LACONIA — City police reported a 2013 decrease in the percentage of times they needed to use force during an arrest in the annual update to the Police Commission yesterday.
Capt. Bill Clary said the of the 1,377 arrests made by police last year, police used force in 36 incidents, or 2.5 percent of the time. In some of the those incidents, multiple police officers filed a use of force report, meaning multiple officer were there and used force.
In Laconia, a use of force is defined as anytime an officer displays his or her weapons, deploys any of his or her weapons, or puts their hands on an individual in order to make an arrest. With the exceptions of shooting an animal, he said there were no firearms discharges.
Clary credits the department becoming certified by the Commission on Law Enforcement Accreditation for providing educational tools to reduce the number of use of force incidents in the department.
He said the historical average is about 3 percent.
During the review process, one report resulted in an Initial Personnel Complaint which was investigated internally and conduct was determined not to be improper.
In addition, Clary said an internal "early warning system" triggered one investigation when an officer had five displays of his or her weapons. He said two officers last year hit the five displays level. One had 11 reported uses and one had six reported uses. No other officers had more than four.
Clary also reported that over last year, five officers were suspended, one received a letter of reprimand and one report of unsatisfactory performance was investigated and found to be unfounded.
The five suspensions were one each for a violation of request for assistance, one for unsatisfactory performance, one for use of department equipment, one for courtesy, and one for violations of the rules.
Last Updated on Friday, 17 January 2014 02:29
BELMONT — The Shaker Regional School Board approved a $21-million budget proposal Tuesday night that represents a 0.55 percent increase for school year 2014-2015.
The final proposed amount is $21,071,598, which is up $114,589 from the $20,957,009 that was approved by district voters last year.
The amount to be raised by taxes in Belmont is projected at $8,552,487, or 0.06 percent — up from this year's budget of $8,547,108. In Canterbury, the amount to be raised by taxes in school year 2024-2015 is projected at $245,362,196 up 10 percent from this school year.
In 2014-15, Belmont taxpayers will pay for 74.8 percent of budget while Canterbury will pay 25.2 percent.
School District Business Administrator Deb Thompson said the reason Belmont's percentage of the amount to be raised by taxes fell and Canterbury's rose is because of equalized property value changes — or that portion of the contribution formula that takes into account the total value of the property in both towns.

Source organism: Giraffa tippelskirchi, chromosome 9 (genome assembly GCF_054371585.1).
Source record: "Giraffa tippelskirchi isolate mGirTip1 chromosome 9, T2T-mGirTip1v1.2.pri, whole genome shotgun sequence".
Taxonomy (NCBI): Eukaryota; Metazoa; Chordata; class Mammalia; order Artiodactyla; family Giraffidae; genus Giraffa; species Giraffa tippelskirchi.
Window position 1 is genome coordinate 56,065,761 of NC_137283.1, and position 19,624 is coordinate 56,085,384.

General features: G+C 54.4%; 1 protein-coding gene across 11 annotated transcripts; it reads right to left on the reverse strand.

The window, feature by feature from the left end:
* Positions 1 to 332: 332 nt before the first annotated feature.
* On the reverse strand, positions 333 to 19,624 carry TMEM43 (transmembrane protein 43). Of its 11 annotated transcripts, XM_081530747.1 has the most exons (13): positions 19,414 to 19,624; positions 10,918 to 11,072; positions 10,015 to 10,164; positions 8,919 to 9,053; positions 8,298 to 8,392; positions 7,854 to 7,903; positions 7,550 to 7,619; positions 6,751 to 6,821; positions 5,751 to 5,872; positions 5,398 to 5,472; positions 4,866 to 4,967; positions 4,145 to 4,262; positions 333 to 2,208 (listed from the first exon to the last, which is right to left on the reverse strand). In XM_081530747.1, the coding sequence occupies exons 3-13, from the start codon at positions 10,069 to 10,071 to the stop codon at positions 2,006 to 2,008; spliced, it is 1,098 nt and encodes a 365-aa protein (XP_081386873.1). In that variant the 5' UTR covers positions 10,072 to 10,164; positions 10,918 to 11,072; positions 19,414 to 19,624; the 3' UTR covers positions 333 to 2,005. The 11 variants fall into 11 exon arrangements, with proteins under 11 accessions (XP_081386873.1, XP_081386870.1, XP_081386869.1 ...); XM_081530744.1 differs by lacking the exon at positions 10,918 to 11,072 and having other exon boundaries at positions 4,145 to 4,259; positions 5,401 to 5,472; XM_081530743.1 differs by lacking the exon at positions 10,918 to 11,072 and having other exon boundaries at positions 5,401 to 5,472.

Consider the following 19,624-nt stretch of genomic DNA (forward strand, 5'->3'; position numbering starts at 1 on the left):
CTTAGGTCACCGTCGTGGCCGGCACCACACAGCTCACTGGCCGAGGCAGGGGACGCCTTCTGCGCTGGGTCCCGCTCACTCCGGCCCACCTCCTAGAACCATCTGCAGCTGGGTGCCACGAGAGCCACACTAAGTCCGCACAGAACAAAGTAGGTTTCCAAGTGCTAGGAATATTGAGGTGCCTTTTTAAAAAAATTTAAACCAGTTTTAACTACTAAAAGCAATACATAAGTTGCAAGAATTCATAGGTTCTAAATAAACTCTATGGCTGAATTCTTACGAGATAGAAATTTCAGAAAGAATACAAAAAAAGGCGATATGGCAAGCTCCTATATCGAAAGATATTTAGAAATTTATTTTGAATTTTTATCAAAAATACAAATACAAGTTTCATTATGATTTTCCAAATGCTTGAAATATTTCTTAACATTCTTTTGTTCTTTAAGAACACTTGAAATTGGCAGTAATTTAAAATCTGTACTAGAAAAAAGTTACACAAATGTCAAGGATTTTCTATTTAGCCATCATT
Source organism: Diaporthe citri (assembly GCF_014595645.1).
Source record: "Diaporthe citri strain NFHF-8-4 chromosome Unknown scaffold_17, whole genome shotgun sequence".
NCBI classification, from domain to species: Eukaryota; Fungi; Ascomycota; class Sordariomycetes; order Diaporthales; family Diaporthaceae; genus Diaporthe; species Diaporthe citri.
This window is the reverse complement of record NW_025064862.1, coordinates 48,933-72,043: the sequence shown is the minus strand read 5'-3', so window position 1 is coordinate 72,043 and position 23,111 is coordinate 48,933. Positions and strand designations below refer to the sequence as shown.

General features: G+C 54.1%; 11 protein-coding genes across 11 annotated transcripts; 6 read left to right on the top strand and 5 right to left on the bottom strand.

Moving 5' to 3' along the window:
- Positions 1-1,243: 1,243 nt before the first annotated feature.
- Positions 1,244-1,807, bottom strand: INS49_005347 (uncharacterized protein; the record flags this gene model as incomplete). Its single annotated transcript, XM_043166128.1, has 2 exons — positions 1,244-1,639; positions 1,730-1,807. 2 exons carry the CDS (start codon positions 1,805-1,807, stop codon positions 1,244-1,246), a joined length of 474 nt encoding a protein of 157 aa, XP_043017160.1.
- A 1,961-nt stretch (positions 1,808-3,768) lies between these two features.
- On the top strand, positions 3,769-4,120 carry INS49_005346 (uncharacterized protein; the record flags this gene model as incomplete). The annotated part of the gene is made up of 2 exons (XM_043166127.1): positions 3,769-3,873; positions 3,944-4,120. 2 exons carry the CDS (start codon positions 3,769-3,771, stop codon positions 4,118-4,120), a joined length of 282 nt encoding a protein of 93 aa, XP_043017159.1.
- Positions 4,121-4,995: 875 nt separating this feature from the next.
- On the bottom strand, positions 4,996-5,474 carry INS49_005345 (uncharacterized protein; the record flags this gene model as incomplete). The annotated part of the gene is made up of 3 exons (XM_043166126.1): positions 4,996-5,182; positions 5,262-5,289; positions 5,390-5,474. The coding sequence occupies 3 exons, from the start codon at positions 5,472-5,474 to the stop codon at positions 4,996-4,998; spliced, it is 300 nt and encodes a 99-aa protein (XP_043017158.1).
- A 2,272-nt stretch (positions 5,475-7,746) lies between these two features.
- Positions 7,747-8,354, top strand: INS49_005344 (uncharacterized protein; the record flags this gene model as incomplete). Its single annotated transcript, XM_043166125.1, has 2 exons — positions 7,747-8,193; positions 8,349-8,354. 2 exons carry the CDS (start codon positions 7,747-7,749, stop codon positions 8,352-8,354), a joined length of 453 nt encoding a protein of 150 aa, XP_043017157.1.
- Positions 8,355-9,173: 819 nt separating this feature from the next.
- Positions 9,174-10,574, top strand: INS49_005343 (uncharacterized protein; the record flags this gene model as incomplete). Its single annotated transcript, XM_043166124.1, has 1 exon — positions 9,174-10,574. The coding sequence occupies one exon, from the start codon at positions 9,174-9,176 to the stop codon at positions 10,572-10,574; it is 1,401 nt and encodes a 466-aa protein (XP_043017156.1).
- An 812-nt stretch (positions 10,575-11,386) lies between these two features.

Belmont's total valuation is expected to drop, lessening the amount of total valuation they its contribution to to the district for 2015. Conversely, Canterbury's total valuation is expected to increase. The net decrease to Belmont taxpayers is $142,000.
About 80 percent of the students enrolled in district schools are from Belmont.
These shifts in percentages also change the way the state apportions it's statewide property tax distributions.
Thompson said proposed budget includes $160,000 for curriculum and incorporates an effective net increase of 11.2 percent for health insurance premiums.
One way the district was able to save some money next year was the announced retirement of six retirement-eligible teachers this year. Thompson anticipates those position will be filled by teachers who are not in the top rungs of the pay-scale ladder.
This year's budget is also the first budget since the bond for the high school has been retired.
There are no capital projects included in this year's proposed budget and the only warrant article to date is for $50,000 of any budget surplus from next year to be moved into the School Facilities and Expendable Trust Fund.
Last Updated on Friday, 17 January 2014 02:25
MEREDITH — New Hampshire and the Lakes Region can no longer count on steady growth in population and the economy to take place and the state will have to reinvent and redefine the so-called New Hampshire Advantage if it is to recapture its position as a prosperous and growing state.
That was the message Mark Primeau, president and CEO of the Bank of New Hampshire, brought to the annual meeting of the Lakes Region Chamber of Commerce held at Church Landing here yesterday.
Primeau said that New Hampshire has had it good ever since the 1970s and that it was ''almost too good and too easy'' for a long time.
Now, faced with a declining job quality and population growth which is essentially flat, Primeau said that it will take hard work and leadership to regain the kind of growth the state has for so long taken for granted.